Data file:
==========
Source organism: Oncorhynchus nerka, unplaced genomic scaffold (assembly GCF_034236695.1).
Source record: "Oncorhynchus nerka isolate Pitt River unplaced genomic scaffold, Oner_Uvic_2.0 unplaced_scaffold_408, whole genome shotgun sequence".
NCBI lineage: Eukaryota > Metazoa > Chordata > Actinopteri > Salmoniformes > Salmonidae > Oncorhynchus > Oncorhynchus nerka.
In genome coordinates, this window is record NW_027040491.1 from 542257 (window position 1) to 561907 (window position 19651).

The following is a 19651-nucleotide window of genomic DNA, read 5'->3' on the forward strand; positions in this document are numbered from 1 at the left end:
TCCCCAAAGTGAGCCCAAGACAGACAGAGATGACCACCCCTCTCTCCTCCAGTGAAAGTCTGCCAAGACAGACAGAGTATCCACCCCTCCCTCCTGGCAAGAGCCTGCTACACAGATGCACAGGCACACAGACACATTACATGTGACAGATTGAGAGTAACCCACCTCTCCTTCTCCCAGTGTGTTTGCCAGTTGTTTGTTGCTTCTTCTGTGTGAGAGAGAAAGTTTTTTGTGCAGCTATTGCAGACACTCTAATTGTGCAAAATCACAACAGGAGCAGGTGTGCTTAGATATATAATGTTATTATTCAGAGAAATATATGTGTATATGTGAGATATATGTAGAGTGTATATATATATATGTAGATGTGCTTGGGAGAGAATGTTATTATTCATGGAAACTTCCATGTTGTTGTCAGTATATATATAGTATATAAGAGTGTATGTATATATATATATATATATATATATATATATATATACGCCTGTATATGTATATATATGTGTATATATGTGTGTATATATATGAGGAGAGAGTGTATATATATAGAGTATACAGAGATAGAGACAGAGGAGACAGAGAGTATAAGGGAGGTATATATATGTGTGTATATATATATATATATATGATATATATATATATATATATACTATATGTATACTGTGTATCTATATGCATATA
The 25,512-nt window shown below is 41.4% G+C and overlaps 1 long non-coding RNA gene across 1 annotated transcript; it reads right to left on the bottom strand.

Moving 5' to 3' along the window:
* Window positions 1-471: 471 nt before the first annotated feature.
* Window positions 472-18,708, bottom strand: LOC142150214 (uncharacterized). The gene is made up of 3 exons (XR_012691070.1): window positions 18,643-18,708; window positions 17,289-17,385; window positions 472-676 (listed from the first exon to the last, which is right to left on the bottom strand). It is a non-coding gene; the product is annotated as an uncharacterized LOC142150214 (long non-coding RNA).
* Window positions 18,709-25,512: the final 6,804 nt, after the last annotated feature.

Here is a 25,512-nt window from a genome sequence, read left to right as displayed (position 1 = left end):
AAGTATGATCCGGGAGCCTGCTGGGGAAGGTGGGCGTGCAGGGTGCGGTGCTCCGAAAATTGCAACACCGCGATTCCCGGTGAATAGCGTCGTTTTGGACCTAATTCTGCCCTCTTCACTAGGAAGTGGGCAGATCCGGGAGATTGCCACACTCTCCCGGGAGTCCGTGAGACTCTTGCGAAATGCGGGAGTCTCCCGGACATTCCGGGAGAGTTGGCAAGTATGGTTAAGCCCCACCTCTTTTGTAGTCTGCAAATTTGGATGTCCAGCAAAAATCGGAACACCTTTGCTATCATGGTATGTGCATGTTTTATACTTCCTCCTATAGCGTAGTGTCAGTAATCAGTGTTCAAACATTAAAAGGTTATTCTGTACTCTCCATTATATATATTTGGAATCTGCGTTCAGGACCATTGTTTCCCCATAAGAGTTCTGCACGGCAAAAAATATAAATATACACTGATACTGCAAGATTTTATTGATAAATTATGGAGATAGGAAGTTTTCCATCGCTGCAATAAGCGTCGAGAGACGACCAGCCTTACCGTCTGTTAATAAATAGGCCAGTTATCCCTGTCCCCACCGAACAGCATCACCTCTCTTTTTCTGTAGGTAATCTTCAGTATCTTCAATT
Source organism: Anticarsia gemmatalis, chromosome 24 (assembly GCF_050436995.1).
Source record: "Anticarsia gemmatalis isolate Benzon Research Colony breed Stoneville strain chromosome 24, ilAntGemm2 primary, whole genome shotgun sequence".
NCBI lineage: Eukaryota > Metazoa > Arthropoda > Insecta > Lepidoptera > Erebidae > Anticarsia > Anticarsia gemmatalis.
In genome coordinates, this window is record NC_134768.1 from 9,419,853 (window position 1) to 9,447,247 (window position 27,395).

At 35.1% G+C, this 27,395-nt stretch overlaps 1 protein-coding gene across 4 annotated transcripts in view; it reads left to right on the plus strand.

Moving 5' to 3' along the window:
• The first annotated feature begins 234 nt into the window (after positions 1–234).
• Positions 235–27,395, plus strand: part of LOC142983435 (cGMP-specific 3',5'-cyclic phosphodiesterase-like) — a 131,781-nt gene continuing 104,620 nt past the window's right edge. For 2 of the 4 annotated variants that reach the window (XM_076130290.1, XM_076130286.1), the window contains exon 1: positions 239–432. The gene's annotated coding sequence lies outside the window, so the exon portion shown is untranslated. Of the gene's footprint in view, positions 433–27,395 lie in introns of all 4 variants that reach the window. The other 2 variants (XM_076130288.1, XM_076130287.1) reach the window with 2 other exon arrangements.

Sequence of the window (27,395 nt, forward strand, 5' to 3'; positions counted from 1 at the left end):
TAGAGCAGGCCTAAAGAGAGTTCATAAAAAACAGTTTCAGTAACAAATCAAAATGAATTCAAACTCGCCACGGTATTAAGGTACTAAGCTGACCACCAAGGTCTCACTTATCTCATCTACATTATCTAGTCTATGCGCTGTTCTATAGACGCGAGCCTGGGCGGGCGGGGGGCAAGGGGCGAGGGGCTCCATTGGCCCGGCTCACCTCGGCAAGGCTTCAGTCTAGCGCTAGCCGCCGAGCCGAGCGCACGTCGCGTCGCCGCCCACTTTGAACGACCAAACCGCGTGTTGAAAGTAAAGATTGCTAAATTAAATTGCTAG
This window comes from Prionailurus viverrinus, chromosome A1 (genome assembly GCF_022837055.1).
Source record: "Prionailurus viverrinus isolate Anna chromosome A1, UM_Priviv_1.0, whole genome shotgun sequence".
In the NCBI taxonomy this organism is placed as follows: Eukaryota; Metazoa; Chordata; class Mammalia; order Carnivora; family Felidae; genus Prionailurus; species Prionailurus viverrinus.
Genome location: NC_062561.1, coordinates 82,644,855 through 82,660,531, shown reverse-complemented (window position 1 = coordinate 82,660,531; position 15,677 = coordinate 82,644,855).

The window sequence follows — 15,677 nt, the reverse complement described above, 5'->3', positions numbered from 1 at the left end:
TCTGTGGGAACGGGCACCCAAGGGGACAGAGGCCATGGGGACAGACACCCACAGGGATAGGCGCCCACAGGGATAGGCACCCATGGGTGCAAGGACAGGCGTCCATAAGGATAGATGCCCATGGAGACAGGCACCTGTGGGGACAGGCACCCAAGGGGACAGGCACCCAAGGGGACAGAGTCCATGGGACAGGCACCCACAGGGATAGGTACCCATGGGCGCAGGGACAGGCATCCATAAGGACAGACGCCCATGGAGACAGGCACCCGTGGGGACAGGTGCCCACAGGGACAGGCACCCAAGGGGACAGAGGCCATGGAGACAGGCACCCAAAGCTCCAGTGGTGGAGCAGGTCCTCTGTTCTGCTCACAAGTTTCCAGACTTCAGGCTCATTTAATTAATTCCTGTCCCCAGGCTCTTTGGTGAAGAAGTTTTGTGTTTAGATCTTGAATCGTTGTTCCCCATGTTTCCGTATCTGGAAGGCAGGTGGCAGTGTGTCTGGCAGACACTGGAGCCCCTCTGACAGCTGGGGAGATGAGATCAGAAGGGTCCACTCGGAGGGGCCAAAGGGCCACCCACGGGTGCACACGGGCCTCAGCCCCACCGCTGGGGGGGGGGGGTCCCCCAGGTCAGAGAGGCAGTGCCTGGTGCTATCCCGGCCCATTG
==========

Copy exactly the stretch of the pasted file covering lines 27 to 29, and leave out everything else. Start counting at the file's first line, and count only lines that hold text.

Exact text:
Genome location: NC_062561.1, coordinates 82,644,855 through 82,660,531, shown reverse-complemented (window position 1 = coordinate 82,660,531; position 15,677 = coordinate 82,644,855).

The window sequence follows — 15,677 nt, the reverse complement described above, 5'->3', positions numbered from 1 at the left end:
TCTGTGGGAACGGGCACCCAAGGGGACAGAGGCCATGGGGACAGACACCCACAGGGATAGGCGCCCACAGGGATAGGCACCCATGGGTGCAAGGACAGGCGTCCATAAGGATAGATGCCCATGGAGACAGGCACCTGTGGGGACAGGCACCCAAGGGGACAGGCACCCAAGGGGACAGAGTCCATGGGACAGGCACCCACAGGGATAGGTACCCATGGGCGCAGGGACAGGCATCCATAAGGACAGACGCCCATGGAGACAGGCACCCGTGGGGACAGGTGCCCACAGGGACAGGCACCCAAGGGGACAGAGGCCATGGAGACAGGCACCCAAAGCTCCAGTGGTGGAGCAGGTCCTCTGTTCTGCTCACAAGTTTCCAGACTTCAGGCTCATTTAATTAATTCCTGTCCCCAGGCTCTTTGGTGAAGAAGTTTTGTGTTTAGATCTTGAATCGTTGTTCCCCATGTTTCCGTATCTGGAAGGCAGGTGGCAGTGTGTCTGGCAGACACTGGAGCCCCTCTGACAGCTGGGGAGATGAGATCAGAAGGGTCCACTCGGAGGGGCCAAAGGGCCACCCACGGGTGCACACGGGCCTCAGCCCCACCGCTGGGGGGGGGGGGTCCCCCAGGTCAGAGAGGCAGTGCCTGGTGCTATCCCGGCCCATTG